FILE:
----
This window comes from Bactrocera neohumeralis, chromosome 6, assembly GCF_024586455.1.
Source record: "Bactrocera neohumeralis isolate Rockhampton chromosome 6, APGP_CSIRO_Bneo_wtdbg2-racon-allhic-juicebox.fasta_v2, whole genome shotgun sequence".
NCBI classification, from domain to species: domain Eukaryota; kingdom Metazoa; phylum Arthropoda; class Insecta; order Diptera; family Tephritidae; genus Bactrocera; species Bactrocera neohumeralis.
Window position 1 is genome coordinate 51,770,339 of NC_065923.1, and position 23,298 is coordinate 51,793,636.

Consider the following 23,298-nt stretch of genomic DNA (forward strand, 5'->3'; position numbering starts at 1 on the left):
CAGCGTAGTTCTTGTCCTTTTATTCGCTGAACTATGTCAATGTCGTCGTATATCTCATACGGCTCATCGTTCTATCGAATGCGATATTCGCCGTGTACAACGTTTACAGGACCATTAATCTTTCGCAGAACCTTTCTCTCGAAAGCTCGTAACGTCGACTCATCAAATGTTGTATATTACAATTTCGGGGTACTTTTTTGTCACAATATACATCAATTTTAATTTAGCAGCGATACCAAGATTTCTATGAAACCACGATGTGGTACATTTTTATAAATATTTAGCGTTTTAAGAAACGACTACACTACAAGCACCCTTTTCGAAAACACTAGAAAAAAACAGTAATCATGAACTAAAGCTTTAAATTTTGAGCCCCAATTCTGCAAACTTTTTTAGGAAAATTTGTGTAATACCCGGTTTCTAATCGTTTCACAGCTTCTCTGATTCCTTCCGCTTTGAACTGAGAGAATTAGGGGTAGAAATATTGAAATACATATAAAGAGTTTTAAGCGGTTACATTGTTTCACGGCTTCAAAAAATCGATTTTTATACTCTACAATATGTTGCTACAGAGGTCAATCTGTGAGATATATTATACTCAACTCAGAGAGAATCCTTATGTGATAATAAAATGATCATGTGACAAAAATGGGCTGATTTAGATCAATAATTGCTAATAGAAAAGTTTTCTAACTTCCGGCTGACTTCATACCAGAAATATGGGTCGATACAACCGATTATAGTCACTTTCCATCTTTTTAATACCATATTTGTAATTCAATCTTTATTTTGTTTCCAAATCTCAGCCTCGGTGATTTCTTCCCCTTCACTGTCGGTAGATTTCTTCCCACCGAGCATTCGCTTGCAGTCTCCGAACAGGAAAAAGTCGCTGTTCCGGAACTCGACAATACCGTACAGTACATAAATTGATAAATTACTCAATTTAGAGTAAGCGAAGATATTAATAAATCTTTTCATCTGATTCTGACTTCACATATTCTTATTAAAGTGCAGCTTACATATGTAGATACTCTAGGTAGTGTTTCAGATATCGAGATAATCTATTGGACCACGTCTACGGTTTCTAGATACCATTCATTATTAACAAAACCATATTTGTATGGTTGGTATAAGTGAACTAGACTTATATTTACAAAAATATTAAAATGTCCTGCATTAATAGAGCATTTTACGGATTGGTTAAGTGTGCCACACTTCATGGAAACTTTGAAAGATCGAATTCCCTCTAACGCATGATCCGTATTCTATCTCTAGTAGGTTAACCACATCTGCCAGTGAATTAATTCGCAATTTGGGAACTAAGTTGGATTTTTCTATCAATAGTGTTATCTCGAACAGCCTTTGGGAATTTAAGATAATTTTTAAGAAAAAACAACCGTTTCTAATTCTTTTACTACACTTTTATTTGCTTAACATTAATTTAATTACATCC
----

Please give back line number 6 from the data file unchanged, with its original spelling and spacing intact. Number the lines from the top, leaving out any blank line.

CAGCGTAGTTCTTGTCCTTTTATTCGCTGAACTATGTCAATGTCGTCGTATATCTCATACGGCTCATCGTTCTATCGAATGCGATATTCGCCGTGTACAACGTTTACAGGACCATTAATCTTTCGCAGAACCTTTCTCTCGAAAGCTCGTAACGTCGACTCATCAAATGTTGTATATTACAATTTCGGGGTACTTTTTTGTCACAATATACATCAATTTTAATTTAGCAGCGATACCAAGATTTCTATGAAACCACGATGTGGTACATTTTTATAAATATTTAGCGTTTTAAGAAACGACTACACTACAAGCACCCTTTTCGAAAACACTAGAAAAAAACAGTAATCATGAACTAAAGCTTTAAATTTTGAGCCCCAATTCTGCAAACTTTTTTAGGAAAATTTGTGTAATACCCGGTTTCTAATCGTTTCACAGCTTCTCTGATTCCTTCCGCTTTGAACTGAGAGAATTAGGGGTAGAAATATTGAAATACATATAAAGAGTTTTAAGCGGTTACATTGTTTCACGGCTTCAAAAAATCGATTTTTATACTCTACAATATGTTGCTACAGAGGTCAATCTGTGAGATATATTATACTCAACTCAGAGAGAATCCTTATGTGATAATAAAATGATCATGTGACAAAAATGGGCTGATTTAGATCAATAATTGCTAATAGAAAAGTTTTCTAACTTCCGGCTGACTTCATACCAGAAATATGGGTCGATACAACCGATTATAGTCACTTTCCATCTTTTTAATACCATATTTGTAATTCAATCTTTATTTTGTTTCCAAATCTCAGCCTCGGTGATTTCTTCCCCTTCACTGTCGGTAGATTTCTTCCCACCGAGCATTCGCTTGCAGTCTCCGAACAGGAAAAAGTCGCTGTTCCGGAACTCGACAATACCGTACAGTACATAAATTGATAAATTACTCAATTTAGAGTAAGCGAAGATATTAATAAATCTTTTCATCTGATTCTGACTTCACATATTCTTATTAAAGTGCAGCTTACATATGTAGATACTCTAGGTAGTGTTTCAGATATCGAGATAATCTATTGGACCACGTCTACGGTTTCTAGATACCATTCATTATTAACAAAACCATATTTGTATGGTTGGTATAAGTGAACTAGACTTATATTTACAAAAATATTAAAATGTCCTGCATTAATAGAGCATTTTACGGATTGGTTAAGTGTGCCACACTTCATGGAAACTTTGAAAGATCGAATTCCCTCTAACGCATGATCCGTATTCTATCTCTAGTAGGTTAACCACATCTGCCAGTGAATTAATTCGCAATTTGGGAACTAAGTTGGATTTTTCTATCAATAGTGTTATCTCGAACAGCCTTTGGGAATTTAAGATAATTTTTAAGAAAAAACAACCGTTTCTAATTCTTTTACTACACTTTTATTTGCTTAACATTAATTTAATTACATCC